In an attack on governments in the Middle East, internet snoopers were caught hiding spyware in an old Windows logo.
The Witchetty gang used steganography to hide backdoor Windows malware – called Backdoor.Stegmap – in the bitmap image.
“Although rarely used by attackers, steganography, when executed successfully, can be used to camouflage malicious code in seemingly harmless-looking image files,” researchers from Symantec’s Threat Hunter team wrote this week. “By obfuscating the payload, the attackers were able to host it on a free, trusted service.”
Looks harmless, although sysadmins may disagree… The image used for the payload. Source: Symantec
As far as we know, Witchetty first compromises a network, gets inside one or more systems, then downloads that image from, for example, a repository on GitHub, unpacks and runs the spyware inside.
Hiding the payload in this way and placing the file somewhere harmless on the internet is a major advantage in bypassing security software, since “downloads from trusted hosts like GitHub raise far fewer red flags than downloads from an attacker-driven command.” and-control (C&C) servers,” the team said.
Therefore, retrieving this image after initial access is less likely to trigger internal alarms.
In April, analysts at European cybersecurity shop ESET documented Witchetty – then called LookingFrog – as one of three sub-groups within TA410, a spy group with loose ties to the APT10 gang (aka Cicada) known for running businesses in the US utility sector to target and diplomatic organizations in the Middle East and Africa.
APT10, also known as Red Apollo and Stone Panda, ran a campaign against financial services companies in Taiwan earlier this year. LookingFrog, FlowingFrog and JollyFrog are the three subgroups of TA410, with LookingFrog focusing on the Middle East and a small part of Africa, according to ESET.
The use of Stegmap is part of a larger update to Witchetty’s toolset, the Symantec researchers wrote. The group is known to be using a first-stage backdoor called X4 and a second-stage payload called LookBack, which ESET says is targeting governments, diplomatic missions, charities, and industrial and manufacturing organizations.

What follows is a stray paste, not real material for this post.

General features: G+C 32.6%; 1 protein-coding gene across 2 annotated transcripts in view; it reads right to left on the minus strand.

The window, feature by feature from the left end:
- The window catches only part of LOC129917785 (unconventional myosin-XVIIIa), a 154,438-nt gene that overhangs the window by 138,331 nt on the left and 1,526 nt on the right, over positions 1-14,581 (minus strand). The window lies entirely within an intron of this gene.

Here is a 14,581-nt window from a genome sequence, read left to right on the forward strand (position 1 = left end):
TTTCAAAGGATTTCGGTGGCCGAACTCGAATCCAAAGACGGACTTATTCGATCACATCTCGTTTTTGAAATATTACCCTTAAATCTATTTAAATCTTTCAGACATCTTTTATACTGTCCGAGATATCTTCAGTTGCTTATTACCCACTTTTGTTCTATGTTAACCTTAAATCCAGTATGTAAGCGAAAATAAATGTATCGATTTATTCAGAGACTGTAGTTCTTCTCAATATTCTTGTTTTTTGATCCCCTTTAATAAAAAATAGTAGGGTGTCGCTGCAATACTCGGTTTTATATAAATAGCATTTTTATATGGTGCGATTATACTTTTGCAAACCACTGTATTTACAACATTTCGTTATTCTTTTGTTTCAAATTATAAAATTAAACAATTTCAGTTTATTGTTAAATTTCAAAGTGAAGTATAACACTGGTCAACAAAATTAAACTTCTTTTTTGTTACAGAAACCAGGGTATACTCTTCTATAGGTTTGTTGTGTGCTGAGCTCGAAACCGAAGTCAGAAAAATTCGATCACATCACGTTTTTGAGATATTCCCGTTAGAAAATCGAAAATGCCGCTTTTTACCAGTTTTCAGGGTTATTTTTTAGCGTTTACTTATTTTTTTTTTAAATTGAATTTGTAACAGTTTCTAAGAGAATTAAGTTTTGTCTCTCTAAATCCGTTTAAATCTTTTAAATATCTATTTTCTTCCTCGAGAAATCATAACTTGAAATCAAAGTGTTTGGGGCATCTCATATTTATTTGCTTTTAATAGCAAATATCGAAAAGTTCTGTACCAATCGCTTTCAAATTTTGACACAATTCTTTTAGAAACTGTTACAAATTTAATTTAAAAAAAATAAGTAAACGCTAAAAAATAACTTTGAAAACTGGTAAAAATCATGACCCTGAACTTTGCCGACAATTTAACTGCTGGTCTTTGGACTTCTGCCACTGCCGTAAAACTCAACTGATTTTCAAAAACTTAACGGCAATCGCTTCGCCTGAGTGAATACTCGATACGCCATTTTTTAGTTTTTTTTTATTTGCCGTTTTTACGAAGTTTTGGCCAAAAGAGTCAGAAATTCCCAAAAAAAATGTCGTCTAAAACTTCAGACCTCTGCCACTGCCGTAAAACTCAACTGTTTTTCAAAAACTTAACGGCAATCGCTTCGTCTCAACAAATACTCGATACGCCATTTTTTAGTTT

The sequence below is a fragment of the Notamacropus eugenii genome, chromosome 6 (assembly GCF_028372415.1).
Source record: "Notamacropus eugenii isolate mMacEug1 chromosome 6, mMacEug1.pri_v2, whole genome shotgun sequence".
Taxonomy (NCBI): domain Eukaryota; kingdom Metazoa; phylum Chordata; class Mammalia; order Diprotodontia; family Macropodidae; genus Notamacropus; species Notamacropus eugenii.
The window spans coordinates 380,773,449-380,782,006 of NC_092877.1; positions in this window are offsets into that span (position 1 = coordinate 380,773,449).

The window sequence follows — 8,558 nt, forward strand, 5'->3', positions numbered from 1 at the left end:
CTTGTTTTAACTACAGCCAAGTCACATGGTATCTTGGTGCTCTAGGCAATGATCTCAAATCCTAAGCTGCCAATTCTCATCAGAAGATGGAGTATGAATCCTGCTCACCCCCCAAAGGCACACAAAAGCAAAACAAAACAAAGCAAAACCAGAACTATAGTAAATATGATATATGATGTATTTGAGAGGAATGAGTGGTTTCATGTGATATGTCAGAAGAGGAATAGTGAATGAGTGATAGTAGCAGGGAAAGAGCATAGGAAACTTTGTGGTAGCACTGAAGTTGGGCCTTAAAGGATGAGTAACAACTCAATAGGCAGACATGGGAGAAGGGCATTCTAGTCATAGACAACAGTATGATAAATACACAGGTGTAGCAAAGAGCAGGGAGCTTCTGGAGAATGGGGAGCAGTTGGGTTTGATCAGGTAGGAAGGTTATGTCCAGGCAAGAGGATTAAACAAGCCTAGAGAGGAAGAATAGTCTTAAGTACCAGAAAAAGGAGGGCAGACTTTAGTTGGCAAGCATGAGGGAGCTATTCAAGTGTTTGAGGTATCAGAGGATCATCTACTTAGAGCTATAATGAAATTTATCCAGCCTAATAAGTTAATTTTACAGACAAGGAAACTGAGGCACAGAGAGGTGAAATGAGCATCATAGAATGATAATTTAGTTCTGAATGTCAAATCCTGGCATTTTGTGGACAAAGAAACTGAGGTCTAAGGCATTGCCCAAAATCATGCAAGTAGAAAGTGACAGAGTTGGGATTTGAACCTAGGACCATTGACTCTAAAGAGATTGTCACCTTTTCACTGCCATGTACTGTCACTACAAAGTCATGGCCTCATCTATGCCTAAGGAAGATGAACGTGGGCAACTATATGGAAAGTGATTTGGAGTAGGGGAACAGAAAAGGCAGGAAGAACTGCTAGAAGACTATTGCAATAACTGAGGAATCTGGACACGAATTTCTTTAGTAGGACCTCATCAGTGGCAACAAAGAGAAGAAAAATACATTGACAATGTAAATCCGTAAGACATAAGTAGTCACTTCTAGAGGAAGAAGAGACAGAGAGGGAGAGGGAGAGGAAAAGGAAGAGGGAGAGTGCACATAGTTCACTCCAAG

Malware upgrades make for a more cunning opponent
Witchetty continues to use LookBack, but has added Stegmap and other malware to its arsenal. To get Stegmap on a network, it runs a DLL loader that downloads the Windows logo bitmap file from a GitHub repository. The payload is hidden in the bitmap file and is decrypted with an XOR operation and a key.
The payload opens a backdoor to the outside world and can execute a variety of commands given to it by its masters, from copying, moving or deleting files, to removing a directory, starting a new process or ending an existing one, to Creating or deleting a Windows registry key.
Symantec researchers wrote that Witchetty used Stegmap to launch a spy campaign against two Middle Eastern governments and a stock exchange in Africa. Initial access to a target’s network is accomplished by exploiting the ProxyShell (CVE-2021-34473, CVE-2021-34523, and CVE-2021-31207) and ProxyLogon (CVE-2021-26855 and CVE-2021-27065) vulnerabilities in Microsoft Exchange and installs malicious scripts on publicly exposed web servers. From that point forward, the attackers were able to steal user credentials, move sideways through the corporate network, and install Stegmap and other malicious software on computers.
Witchetty also uses Mimikatz, a port scanner, and other tools. This includes one that adds itself to autostart in the registry and is listed as “Nvidia Display Core Component” to ensure the malicious code runs again on reboot.
“Witchetty has demonstrated the ability to continuously refine and update its toolset to compromise interesting targets,” the researchers wrote.
“Exploiting vulnerabilities on publicly-facing servers gives it a path into organizations, while custom tools coupled with adept use of country life tactics allow it to maintain a long-term, persistent presence in target organizations.” ®
https://www.theregister.com/2022/10/02/witchetty_windows_logo_spyware/ Spyware hidden in Microsoft logo found using shorthand • The Register